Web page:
Pakcik Ali Bin Montail, deputy headman of Pulau Ubin, and owner of the blue coffee shop by the Ubin main jetty, passed away on the morning of 30 October 2010. He was 76. Pak Ali was battling cancer in the last leg of his life.
I first read of Pak Ali before I even met him, tasted his wife's wonderful cooking and visited his establishment before I had the honor of being introduced to him. Certificates of honor grace the walls of his coffeeshop. You can see his active service to the people of Ubin through the commendations of his glory days.
Pak Ali was one of "The Spirited Pioneers" featured in the special edition "Nature Watch" magazine by NSS on Pulau Ubin in 1995. It wrote this of Pak Ali,
"From the late 1960s to the 1980s, the younger generation in Ubin began to move to the mainland. It became an unstoppable trend. An islander that seems to have reversed the trend is 61-year-old Ali Bin Montail, the Deputy Headman of Ubin.Over time as I began to be more familiar with Ubin and its residents, I have come to associate Pak Ali with a kindly smile and the fantastic lontong that his wife whips up every Sunday. The wonderful cookies they offer to visitors at his coffee shop during Hari Raya. The friendliness of his family.
Ali had been working on the mainland as an engine driver until 1965 when he returned to Ubin to live and work, also as an engine driver, for Gim Huat Quarry until his retirement in 1986.
Ali had been born in swampy Kallang Rokok (Kallang Basin) and he had been brought to Ubin by his parents when he was a baby.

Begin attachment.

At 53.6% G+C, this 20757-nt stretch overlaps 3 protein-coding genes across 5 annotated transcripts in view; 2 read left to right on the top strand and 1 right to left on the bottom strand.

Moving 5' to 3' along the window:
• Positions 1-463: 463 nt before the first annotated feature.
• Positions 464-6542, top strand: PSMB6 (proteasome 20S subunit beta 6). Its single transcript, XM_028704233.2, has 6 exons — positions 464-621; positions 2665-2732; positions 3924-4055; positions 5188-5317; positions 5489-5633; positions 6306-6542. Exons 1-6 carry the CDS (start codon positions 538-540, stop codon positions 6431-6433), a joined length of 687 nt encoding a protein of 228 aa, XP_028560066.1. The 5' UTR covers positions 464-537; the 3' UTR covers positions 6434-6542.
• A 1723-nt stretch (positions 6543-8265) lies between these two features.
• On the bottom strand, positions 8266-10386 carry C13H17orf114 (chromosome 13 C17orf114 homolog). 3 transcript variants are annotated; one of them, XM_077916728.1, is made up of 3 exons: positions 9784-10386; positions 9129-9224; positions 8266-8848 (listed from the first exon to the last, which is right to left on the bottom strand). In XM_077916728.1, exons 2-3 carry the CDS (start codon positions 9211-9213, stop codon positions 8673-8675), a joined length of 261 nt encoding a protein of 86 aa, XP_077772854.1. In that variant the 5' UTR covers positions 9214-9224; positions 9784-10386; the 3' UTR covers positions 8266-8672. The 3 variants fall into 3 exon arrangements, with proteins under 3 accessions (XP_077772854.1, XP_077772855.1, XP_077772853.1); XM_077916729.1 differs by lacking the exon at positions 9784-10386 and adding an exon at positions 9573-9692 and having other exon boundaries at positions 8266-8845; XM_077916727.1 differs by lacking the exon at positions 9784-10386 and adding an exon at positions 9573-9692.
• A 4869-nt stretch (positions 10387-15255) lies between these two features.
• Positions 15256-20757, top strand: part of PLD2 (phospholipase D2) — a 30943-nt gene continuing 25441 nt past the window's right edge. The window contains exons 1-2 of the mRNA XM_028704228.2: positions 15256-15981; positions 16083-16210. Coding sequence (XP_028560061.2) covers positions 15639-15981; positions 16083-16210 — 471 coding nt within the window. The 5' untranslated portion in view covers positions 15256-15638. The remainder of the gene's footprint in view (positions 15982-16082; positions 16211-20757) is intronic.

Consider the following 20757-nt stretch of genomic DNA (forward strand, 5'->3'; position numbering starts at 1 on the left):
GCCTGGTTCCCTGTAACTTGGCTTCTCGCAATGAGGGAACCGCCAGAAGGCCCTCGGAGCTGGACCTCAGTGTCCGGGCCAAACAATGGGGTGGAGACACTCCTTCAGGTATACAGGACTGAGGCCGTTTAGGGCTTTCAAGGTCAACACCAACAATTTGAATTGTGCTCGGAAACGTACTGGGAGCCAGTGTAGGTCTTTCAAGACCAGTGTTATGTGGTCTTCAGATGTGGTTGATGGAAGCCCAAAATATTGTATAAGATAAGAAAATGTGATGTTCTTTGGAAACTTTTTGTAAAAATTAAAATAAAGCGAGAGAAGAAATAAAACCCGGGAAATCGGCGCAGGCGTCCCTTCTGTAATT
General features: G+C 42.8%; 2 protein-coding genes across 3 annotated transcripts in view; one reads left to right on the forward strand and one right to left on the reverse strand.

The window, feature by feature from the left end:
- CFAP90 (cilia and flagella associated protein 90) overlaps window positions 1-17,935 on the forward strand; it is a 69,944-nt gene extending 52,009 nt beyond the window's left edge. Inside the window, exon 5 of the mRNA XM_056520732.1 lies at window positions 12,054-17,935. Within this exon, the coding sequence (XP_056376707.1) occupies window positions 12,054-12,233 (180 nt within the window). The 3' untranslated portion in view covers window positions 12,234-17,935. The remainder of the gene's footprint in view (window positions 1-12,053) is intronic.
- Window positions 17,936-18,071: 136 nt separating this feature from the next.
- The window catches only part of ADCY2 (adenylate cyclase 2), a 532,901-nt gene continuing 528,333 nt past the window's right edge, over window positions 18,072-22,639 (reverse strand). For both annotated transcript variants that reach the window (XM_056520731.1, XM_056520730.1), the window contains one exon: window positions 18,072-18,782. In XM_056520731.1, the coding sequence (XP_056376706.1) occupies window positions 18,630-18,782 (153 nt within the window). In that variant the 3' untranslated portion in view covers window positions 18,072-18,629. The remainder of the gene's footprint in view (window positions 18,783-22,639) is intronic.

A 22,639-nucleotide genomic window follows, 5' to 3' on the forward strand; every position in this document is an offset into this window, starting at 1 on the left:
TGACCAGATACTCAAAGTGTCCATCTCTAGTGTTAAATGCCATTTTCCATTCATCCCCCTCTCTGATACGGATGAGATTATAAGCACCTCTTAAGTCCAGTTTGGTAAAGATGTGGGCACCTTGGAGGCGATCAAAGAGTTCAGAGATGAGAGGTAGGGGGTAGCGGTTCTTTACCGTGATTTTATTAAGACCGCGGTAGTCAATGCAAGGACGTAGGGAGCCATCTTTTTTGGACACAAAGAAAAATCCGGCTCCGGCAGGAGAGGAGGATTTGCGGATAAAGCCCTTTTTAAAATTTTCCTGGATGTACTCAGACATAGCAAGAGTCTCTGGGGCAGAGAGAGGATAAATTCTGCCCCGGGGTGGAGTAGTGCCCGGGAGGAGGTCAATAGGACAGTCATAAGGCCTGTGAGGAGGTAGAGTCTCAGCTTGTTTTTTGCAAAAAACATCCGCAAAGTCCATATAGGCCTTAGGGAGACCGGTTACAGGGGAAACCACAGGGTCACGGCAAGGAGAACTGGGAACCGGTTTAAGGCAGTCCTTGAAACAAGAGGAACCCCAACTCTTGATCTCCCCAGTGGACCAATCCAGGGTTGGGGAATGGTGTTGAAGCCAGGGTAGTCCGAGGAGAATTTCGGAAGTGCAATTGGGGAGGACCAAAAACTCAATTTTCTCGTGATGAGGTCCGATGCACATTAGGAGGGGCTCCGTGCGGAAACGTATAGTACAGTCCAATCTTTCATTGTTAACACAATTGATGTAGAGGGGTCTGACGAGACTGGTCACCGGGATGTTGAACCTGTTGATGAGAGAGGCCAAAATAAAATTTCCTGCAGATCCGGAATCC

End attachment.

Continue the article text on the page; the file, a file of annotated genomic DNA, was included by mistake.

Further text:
"We were very poor", Ali recalls. There was no opportunity for him to go to school. When he was growing up, he helped his father tap rubber and fished to supplement their income. After the war years, Ali worked as a vehicle mechanic earning about $2 a day. The hardworking Malay mechanic caught the attention of a British Engineer, Reiner, who advised him to take up night classes.
Ali took his advice and was later encouraged to study for the engine driver's certificate. This professional qualification enabled Ali to earn his living, first with the British RAF power station, and later with the Chinese quarry on Ubin.
Ali got married when he was in his early 20s and he has seven adult children. Like Lim Chye Joo (late headman of Ubin), the affable and energetic Ali threw himself into community service. He served in the Ubin Volunteer Special Constabulary in his younger days and since the late 1970s, he has been tirelessly involved in community centres of Changi and Pulau Ubin.
More than this, Ali also took the initiative to supply the villagers clustered around the main Ubin jetty with electricity. He did this voluntarily for 14 years until TAS took over. For his unstinting service to the community, Ali was awarded the Public Service Medal (in 1983). The indefatigable Ali now runs a food shop in Ubin's main village. He serves fantastic mee siam."
You will be sorely missed.
RIP Pak Ali.